Smart contracts and digital assets are becoming increasingly common in a variety of industries. Nevertheless, is the law ready for them? Following the publication of the Legal statement on the status of cryptoassets and smart contracts by the LawTech Delivery Panel, the Law Commission has launched two projects to analyse how English law can be reformed to accommodate these emerging technologies.

Smart contracts

English contract law has developed on the presumption that contracts are written by individuals in ordinary language. Smart contracts, on the other hand, are drafted by a computer code, without the need for human intervention. They can either be in natural language generated through computer code, a hybrid of coded terms and natural language or wholly written in code. These developments raise a number of questions and challenges for English contract law, particularly in relation to what circumstances a contract written in code would be considered legally binding and how they can be interpreted by courts.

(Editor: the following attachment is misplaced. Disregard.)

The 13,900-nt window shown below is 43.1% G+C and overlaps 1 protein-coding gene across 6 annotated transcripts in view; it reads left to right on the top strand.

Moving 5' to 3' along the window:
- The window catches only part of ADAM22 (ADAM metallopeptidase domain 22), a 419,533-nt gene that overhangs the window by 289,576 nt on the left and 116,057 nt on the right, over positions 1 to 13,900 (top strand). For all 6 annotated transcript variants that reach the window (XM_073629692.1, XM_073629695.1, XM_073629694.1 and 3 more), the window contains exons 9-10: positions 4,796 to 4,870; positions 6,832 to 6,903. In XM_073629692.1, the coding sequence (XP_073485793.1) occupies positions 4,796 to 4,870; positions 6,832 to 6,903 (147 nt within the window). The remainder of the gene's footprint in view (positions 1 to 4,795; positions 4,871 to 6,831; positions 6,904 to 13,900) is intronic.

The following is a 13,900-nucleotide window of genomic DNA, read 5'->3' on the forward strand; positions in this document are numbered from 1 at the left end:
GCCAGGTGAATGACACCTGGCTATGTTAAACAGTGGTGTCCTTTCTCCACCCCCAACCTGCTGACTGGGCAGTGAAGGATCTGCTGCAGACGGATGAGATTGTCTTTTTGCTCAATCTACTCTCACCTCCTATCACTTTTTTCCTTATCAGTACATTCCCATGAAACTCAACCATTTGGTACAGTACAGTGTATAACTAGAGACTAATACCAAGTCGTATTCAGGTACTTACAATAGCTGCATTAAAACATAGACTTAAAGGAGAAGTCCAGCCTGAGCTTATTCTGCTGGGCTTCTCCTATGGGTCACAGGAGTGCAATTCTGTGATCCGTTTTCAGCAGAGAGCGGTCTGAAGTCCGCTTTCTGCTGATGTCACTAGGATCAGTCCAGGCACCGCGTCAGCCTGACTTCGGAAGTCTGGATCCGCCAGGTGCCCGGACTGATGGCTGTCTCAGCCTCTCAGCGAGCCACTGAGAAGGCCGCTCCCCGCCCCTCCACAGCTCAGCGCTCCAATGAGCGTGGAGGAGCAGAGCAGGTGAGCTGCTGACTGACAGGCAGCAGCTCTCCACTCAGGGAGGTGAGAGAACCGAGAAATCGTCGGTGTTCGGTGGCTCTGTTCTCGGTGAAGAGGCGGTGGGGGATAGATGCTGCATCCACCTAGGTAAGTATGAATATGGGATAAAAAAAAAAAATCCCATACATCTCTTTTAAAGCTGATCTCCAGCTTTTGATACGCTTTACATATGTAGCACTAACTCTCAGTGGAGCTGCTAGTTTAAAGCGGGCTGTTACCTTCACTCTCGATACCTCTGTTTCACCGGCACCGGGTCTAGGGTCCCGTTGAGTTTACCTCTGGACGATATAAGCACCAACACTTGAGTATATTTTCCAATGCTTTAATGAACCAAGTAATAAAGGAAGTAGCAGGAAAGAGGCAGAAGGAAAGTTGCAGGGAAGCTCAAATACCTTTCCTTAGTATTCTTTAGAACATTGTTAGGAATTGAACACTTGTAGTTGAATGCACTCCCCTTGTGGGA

The UK Government asked the Law Commission to undertake a study on smart contracts, which will focus on:

  • Formation and enforceability;
  • Interpretation;
  • Performance of the contract;
  • Remedies; and
  • Vitiating factors


Continue Reading The Law Commission is looking at smart contracts and digital assets: Is the law ready?

The UK Jurisdiction Taskforce (UKJT) recently published a consultation paper requesting submissions from stakeholders working with, or interested in, cryptoassets, distributed ledger technology (DLT) and smart contracts. Submissions will inform a legal statement by UKJT which will aim to settle questions on the legal status of cryptoassets and smart contracts. UKJT is drawn from industry,